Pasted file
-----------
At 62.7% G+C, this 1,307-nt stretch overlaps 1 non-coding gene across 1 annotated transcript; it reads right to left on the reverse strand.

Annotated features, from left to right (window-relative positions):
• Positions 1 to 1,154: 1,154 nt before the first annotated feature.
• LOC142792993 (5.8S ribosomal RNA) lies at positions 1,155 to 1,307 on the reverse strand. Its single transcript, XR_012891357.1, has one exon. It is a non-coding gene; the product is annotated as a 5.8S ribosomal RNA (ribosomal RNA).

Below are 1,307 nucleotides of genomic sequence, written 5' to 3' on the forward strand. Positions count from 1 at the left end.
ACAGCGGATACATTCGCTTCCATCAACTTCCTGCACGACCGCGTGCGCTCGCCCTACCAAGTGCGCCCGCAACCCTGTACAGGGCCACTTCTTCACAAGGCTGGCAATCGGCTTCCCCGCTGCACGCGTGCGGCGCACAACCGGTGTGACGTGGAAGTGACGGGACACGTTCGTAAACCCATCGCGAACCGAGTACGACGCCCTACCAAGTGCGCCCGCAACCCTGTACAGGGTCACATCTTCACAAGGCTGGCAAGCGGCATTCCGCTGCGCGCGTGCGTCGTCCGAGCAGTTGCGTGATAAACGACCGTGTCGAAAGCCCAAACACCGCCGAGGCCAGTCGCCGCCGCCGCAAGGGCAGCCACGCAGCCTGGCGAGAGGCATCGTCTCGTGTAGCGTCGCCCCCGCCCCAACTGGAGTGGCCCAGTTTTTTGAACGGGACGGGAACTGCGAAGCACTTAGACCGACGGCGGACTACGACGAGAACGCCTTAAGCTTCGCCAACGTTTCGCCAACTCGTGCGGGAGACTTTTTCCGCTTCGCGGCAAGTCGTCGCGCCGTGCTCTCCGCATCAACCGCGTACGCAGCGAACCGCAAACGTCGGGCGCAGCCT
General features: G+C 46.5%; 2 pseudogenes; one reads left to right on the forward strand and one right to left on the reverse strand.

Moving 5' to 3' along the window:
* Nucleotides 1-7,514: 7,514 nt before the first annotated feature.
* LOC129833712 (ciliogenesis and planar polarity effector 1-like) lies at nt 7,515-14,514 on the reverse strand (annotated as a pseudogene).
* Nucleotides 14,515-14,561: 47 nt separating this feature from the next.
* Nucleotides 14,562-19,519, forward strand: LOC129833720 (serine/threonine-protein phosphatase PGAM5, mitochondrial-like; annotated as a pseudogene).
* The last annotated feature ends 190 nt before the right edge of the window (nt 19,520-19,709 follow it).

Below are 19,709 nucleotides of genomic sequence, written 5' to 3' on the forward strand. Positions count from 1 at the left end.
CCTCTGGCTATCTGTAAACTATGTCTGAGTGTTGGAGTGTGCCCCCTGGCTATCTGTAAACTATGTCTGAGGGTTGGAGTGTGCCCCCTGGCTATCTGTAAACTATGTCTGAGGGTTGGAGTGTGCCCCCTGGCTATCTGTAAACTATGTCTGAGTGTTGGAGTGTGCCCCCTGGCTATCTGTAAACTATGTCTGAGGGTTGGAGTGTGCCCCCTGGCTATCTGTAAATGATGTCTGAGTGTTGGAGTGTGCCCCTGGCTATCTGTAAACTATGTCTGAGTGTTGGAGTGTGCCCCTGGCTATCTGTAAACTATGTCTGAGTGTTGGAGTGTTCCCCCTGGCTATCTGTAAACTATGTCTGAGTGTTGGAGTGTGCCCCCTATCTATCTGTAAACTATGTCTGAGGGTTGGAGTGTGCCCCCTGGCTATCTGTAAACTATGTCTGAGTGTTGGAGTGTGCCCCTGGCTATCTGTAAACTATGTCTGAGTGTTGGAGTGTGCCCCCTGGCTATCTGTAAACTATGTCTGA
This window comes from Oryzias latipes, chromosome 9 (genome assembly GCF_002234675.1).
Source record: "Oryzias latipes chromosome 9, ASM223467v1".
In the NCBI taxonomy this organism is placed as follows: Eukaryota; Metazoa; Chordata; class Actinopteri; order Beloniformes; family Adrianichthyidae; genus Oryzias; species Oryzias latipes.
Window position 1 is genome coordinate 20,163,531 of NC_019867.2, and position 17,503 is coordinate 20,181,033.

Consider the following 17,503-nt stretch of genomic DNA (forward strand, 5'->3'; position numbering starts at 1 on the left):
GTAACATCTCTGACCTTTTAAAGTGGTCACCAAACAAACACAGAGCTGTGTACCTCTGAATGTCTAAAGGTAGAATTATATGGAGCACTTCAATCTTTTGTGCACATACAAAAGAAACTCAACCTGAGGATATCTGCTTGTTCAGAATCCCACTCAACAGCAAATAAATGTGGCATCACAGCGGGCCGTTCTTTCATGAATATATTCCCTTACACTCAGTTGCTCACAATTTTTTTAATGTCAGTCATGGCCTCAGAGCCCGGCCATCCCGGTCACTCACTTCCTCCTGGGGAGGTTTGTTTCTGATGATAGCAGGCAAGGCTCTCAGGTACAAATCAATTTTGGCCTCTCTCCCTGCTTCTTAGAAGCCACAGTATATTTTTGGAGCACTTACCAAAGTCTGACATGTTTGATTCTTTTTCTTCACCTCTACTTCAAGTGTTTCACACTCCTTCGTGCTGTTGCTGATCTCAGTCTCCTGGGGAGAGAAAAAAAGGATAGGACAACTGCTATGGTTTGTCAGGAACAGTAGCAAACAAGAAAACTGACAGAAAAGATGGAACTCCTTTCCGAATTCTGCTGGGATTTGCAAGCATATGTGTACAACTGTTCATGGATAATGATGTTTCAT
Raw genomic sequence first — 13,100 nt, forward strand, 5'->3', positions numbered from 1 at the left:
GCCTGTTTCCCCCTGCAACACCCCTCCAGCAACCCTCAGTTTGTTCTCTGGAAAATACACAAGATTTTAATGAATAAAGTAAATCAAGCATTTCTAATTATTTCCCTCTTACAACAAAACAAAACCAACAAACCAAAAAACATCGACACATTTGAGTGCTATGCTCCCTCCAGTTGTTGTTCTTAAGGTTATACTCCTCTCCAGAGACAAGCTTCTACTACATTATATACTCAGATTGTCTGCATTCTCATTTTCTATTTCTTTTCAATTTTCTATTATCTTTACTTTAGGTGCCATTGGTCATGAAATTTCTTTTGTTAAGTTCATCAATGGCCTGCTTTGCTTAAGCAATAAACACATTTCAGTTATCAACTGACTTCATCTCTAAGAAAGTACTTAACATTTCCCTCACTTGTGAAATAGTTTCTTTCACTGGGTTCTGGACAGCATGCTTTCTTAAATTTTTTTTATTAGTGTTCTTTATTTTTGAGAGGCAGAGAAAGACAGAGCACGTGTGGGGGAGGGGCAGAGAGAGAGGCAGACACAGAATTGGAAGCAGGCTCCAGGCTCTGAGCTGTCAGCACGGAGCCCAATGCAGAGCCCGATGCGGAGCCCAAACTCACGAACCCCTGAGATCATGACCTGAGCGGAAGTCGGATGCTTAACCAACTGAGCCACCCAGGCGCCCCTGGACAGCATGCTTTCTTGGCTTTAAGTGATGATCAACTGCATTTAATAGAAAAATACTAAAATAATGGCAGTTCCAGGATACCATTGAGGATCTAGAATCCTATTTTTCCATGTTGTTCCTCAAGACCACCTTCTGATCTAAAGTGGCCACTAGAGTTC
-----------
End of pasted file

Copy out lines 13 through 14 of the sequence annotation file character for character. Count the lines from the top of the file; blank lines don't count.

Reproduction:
* The last annotated feature ends 190 nt before the right edge of the window (nt 19,520-19,709 follow it).

Below are 19,709 nucleotides of genomic sequence, written 5' to 3' on the forward strand. Positions count from 1 at the left end.